First liberation procedure in UK

A forum to discuss Chronic Cerebrospinal Venous Insufficiency and its relationship to Multiple Sclerosis.

liberation procedures

Postby GiCi » Wed Oct 21, 2009 7:52 am

MrSuccess,
I had my first liberation procedure in Ferrara by Zamboni's team under the italian NHS nearly three years ago: balloon dilatation, no stents. Subsequently the hospital administration discovered that, as an Italian resident abroad, I had no right to NHS elective treatment and told Zamboni not to repeat the mistake.
Fortunately they did not decide to charge me.
Six months ago, during my usual visits to Ferrara, I had a doppler study by Zamboni (the hospital did not know of the test) which showed reccurrence of the CCSVI, and he could not treat me for the reasons above mentioned.
So I was able to be treated in Belfast.

I was treated for free but I do not know whether people from England could have the same service in Northern Ireland (although it is UK): this is why I said "if you can afford it".
I suggested to contact Baker with a referral of a suspected problem with the venous drainage of blood from the brain, leaving MS aside: he is a vascular surgeon and not a neurologist.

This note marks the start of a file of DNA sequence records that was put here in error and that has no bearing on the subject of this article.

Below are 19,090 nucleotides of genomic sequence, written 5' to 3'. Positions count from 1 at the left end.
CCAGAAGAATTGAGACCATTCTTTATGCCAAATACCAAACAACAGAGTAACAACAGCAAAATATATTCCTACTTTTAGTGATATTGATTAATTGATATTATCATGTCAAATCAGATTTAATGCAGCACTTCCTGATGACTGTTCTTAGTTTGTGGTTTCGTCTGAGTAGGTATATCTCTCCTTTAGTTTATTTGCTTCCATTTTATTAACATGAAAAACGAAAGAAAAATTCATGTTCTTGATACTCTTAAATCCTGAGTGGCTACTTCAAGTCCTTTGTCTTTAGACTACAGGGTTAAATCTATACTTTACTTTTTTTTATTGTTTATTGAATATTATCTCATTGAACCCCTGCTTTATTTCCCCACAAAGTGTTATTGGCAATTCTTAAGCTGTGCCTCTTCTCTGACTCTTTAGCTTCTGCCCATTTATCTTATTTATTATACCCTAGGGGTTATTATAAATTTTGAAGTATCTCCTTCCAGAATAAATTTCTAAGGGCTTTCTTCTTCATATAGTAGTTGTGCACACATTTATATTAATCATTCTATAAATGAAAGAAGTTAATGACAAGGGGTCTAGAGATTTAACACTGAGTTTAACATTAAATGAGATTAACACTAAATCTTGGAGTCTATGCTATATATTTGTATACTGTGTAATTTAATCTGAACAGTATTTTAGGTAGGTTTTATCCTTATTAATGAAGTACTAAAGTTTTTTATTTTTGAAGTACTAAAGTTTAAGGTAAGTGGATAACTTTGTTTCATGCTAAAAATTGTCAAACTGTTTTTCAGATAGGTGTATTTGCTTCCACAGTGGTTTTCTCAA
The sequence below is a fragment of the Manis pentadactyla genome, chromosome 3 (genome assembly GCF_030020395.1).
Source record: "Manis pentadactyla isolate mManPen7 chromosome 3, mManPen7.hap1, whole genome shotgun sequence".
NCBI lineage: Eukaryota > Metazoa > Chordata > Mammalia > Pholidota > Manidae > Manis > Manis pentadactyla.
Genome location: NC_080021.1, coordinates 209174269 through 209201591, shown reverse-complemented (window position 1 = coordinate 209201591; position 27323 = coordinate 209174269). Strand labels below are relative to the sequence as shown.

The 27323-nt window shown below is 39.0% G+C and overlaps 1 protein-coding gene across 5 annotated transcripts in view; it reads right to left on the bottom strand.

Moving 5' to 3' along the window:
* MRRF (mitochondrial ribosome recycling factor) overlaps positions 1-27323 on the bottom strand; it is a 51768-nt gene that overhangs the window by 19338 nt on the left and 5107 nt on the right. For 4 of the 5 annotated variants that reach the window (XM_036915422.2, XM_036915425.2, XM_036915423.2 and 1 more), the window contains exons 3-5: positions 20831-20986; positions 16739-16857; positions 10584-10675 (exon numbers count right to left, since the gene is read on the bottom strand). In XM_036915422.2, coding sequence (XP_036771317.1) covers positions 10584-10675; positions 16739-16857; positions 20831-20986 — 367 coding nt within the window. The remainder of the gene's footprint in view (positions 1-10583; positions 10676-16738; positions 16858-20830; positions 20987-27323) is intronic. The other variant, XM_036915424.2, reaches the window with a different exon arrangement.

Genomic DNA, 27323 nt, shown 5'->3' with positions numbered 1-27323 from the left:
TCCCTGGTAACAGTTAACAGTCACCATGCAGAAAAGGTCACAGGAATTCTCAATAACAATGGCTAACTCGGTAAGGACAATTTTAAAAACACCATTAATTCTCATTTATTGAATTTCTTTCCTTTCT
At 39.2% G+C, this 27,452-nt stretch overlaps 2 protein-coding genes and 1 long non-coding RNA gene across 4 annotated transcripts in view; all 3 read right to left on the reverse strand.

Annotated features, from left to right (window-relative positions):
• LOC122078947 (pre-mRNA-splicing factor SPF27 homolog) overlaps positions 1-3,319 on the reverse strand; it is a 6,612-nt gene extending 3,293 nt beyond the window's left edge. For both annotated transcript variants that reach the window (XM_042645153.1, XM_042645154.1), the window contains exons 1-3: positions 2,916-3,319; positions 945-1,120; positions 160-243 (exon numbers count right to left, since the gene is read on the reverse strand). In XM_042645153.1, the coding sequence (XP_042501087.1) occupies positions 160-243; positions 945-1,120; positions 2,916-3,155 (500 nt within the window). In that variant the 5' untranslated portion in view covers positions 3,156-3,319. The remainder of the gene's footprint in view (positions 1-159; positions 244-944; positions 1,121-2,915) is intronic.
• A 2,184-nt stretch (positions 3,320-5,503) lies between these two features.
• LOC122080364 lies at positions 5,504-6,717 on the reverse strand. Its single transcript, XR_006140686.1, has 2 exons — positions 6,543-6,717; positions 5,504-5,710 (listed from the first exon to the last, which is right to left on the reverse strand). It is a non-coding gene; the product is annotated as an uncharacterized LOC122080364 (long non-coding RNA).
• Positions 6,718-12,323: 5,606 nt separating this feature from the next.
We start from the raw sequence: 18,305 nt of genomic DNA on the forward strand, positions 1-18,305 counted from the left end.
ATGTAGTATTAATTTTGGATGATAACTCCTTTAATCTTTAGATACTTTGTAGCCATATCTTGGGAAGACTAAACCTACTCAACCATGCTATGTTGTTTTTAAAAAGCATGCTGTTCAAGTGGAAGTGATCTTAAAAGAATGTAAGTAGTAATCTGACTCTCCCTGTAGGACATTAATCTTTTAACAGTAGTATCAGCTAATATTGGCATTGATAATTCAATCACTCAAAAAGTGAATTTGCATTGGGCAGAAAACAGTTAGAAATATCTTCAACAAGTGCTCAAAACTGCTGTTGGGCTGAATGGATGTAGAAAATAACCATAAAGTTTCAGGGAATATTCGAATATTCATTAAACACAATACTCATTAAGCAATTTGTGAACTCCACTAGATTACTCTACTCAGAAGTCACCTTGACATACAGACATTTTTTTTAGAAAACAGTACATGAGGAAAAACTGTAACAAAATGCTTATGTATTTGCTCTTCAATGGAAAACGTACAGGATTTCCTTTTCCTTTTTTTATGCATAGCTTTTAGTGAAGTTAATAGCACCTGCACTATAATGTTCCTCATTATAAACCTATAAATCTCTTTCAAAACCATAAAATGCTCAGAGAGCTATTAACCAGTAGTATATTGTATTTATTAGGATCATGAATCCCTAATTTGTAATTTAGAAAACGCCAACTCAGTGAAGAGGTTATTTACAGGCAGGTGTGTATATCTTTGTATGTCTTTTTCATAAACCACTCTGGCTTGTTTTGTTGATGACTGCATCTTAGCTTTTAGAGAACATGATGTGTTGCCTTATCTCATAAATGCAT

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Postby homefront » Wed Oct 21, 2009 9:00 am

Dear GiCi and all

if approaching with a referral for suspected venous drainage problem keeping ms out of it, it would seem the conundrum is how you woud have come about suspecting this without the link to all the activity within ms research and treatment.

Does anyone have any ideas please?

Regards
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Postby Rokkit » Wed Oct 21, 2009 9:06 am

In my opinion, you either have venous obstruction or you don't. How you came to suspect it shouldn't matter. Insurance of course varies on whether you need a referral to see a specialist and all that, mine didn't give me any trouble about seeing Dr Dake. Yet, anyway - haven't received the EOBs.

I don't think there's going to be one answer fits all on this, it's going to come down to each insurance company.
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Postby cheerleader » Wed Oct 21, 2009 9:07 am

homefront wrote:Dear GiCi and all

if approaching with a referral for suspected venous drainage problem keeping ms out of it, it would seem the conundrum is how you woud have come about suspecting this without the link to all the activity within ms research and treatment.

Does anyone have any ideas please?

Regards
homefront